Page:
Those of us in the eastern States have been subsidising WA for years, which makes their parochial “when are we going to get our fair share” whinging about a mining tax particularly hard to swallow. Formerly Perth-based Matt Cowgill points out the history:
WA has spent most of federation living off transfers from the more populous states. Lang Hancock didn’t discover iron ore until 1952, and then he spent twenty years trying to get the West Australian iron ore and steel industries off the ground. Then there was a long term decline in global commodities prices, reflected in our terms of trade, that meant that WA still received a slight subsidy.
Oh, come off it.
After breaking down the numbers, Matt concludes:
The point of this is to show that the WA economy is heavily cyclical, as it’s very dependent on the fortunes of the mining industry, which in turn are determined by the global prices for various commodities, which in turn are determined by global demand, which in turn is driven by the surging fortunes of China.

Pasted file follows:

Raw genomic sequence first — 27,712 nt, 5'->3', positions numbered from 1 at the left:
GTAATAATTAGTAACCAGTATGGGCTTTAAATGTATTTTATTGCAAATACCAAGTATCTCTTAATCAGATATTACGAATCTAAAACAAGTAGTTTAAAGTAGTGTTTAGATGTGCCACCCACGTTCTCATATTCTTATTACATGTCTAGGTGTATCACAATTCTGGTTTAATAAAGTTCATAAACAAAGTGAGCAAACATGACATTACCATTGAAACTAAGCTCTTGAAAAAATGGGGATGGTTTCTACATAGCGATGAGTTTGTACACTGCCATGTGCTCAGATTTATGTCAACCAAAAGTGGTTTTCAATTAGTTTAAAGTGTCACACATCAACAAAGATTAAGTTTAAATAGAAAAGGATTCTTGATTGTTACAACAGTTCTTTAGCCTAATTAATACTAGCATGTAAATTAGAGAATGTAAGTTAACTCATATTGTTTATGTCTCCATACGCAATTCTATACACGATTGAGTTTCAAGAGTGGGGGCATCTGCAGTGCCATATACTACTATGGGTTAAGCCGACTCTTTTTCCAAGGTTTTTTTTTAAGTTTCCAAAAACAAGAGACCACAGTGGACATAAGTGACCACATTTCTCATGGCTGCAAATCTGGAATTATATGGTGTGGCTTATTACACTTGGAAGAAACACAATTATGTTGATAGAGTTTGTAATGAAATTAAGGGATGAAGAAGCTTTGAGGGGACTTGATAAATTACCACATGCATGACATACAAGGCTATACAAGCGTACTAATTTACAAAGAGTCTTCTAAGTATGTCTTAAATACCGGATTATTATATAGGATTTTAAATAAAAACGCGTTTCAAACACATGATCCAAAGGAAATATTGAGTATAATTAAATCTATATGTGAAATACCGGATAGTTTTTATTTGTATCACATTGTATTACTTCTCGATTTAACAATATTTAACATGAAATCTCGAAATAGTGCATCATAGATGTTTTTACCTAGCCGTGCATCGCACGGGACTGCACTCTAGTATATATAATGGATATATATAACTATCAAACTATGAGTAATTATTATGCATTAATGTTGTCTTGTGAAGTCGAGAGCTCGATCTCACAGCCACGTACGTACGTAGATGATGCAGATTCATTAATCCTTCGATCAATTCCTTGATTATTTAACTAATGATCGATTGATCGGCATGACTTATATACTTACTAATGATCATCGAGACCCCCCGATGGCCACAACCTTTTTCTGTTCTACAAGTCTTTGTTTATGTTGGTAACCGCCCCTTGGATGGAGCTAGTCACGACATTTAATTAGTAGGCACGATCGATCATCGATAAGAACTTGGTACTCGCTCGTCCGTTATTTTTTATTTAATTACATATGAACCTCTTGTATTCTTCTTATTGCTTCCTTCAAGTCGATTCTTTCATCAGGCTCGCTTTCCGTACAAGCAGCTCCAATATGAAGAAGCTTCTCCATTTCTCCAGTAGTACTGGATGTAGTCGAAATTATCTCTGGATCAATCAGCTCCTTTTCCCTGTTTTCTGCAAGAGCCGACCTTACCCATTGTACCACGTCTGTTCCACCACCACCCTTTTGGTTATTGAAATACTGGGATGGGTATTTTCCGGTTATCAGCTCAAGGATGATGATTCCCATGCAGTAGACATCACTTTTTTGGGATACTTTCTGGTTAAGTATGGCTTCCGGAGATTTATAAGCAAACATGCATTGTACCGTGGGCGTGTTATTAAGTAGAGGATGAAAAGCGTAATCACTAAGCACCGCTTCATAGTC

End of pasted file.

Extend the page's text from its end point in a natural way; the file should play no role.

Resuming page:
If things were to change and China were to falter then WA’s miracle economy may begin to appear a lot less miraculous. I suspect at that point we’d stop hearing from Paul Murray et al about West Australian exceptionalism and the need to receive a “fair share”, because the “less productive” States would once again be shovelling funds back across the Nullabor.
It’s a point the rest of us should keep in mind when observing the result in the west. If WA refuses to share the profits of the mining boom with the country that’s kept them going all this time, why should we bail them out next time they come begging?
UPDATE: And does the Liberal Party not realise that those of us in the eastern states have the internets nowadays and can see them bashing us in WA? Does it not occur to them that if they’re going to be a parochial anti-eastern states party, that we might not vote for them?